After criticizing President Obama throughout his second term, I’ve reversed course and decided that he’s a tremendous leader, one of the greatest presidents in U.S. history.
Perfection is too high of a bar to set for any man, or any president, but Obama has come close to clearing it. What stands between this president and Mount Rushmore?
Republicans — specifically, the stubborn extremists who control the House under the weak leadership of Speaker John Boehner. Gridlock, hyper-partisanship, and ineffective governance, those traits that make Washington so unpopular with voters, are singularly the fault of the GOP.
It is not Obama’s fault; none of it. The president alone struggled to reach across party lines — to build relationship with Republicans, to empathize and understand their points of view, to find common ground on vexing national issues.
“Leadership” is too weak of a word for what Obama has brought to Washington after winning the presidency on a simple promise to change the culture of Washington. “I face this challenge with profound humility, and knowledge of my own limitations,” he said during the 2008 campaign. “But I also face it with limitless faith in the capacity of the American people. Because if we are willing to work for it, and fight for it, and believe in it, then I am absolutely certain that generations from now, we will be able to look back and tell our children that this was the moment when we began to provide care for the sick and good jobs to the jobless; this was the moment when the rise of the oceans began to slow and our planet began to heal; this was the moment when we ended a war and secured our nation and restored our image as the last, best hope on earth.”
Fact is, he got it done — all of it. Not only did he pull troops out of Iraq and avert an economic depression, the president tamed joblessness, reversed climate change, improved the nation’s reputation abroad, turned a debt crisis into a budget surplus, and provided affordable health care to millions of Americans. Mission Accomplished.
Obama succeeded while fostering a bipartisan mood in Washington that began, actually, at the 2004 Democratic National Convention when he declared, “There is not a liberal America and a conservative America — there is a United States of America.”
Only a man of immense humility could achieve such greatness while constantly reminding the public of his own limitations. Obama’s modesty confounded political reporters and other “Green Lanternists” — those who believe that presidential powers, in the hands of the right leader, are immense. Obama needed only a magical pen and phone.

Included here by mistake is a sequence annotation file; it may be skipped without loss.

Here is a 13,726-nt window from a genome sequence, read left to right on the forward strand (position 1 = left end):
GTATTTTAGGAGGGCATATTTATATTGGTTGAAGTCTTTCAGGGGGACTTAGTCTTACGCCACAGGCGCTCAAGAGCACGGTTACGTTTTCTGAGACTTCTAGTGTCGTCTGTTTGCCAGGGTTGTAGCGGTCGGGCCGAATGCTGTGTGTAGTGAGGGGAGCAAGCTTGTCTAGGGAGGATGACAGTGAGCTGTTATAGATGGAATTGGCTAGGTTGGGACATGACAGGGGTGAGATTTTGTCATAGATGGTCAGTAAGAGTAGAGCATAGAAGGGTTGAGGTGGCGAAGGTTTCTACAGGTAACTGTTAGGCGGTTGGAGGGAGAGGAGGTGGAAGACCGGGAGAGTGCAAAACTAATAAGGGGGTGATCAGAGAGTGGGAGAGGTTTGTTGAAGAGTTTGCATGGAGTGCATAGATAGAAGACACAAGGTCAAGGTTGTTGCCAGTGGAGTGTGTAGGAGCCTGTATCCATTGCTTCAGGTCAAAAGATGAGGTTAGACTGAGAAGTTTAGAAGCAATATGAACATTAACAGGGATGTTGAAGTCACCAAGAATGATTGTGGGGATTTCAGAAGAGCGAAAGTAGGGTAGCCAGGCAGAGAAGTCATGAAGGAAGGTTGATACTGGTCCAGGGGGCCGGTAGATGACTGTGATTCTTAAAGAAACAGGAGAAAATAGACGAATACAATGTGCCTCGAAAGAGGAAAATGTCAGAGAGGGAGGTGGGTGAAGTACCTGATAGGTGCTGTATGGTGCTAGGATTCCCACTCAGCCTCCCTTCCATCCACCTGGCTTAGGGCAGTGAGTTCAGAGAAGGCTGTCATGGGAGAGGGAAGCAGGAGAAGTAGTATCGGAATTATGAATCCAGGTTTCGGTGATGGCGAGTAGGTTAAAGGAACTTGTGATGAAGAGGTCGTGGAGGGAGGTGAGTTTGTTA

Leadership, it is he.
What We're Following See More »
"President Trump is expected to announce that Wall Street financier Anthony Scaramucci will be White House communications director, according to two sources familiar with the planning. Trump has left the role open since Mike Dubke resigned in May, and the President has vented frequently to his friends about the performance of his press operation." According to NBC News, Steve Bannon and Reince Priebus are resisting the move.
"President Donald Trump's second-quarter job approval rating has fallen below what any other past president has gotten during the same time frame. A new Gallup poll found that Trump averaged a 38.8% rating between April 20 and July 19. The average approval rating for that time is 62%. President Obama was at the average during this time period, as was President Nixon. President Clinton is the only president who was below 50% by the second quarter, coming in with a 44% approval rating." There is also a large partisan gap. "Just 8% of Democrats approved of Trump's job performance during the second quarter, but 85% of Republicans did. Approval ratings have become increasingly polarized in recent administrations, but the 77-point gap for Trump is a new record."
"The US government will soon prohibit American citizens from traveling to North Korea, according to two tour groups that cater to Western tourists who want to visit the secretive country. The US will announce the ban within a couple of days, said Simon Cockerell, general manager of Beijing-based Koryo Tours. The agency was informed of the development by officials of the Swedish government, which represents America's interests in North Korea, he told CNN."
"Federal arts and humanities programs targeted for elimination by the Trump administration would get a lifeline from House appropriators willing to ignore the president’s proposal and keep them running. The $31.5 billion fiscal 2018 Interior-Environment spending bill approved by the House Appropriations Committee on Tuesday includes $145 million for the National Endowment for the Arts. While that’s still a 3.2 percent cut from the fiscal year 2017 enacted level, it is more than $116 million above Trump’s budget request. The National Endowment for the Humanities would receive $145 million in fiscal 2018, which is $103.7 million above the White House budget request."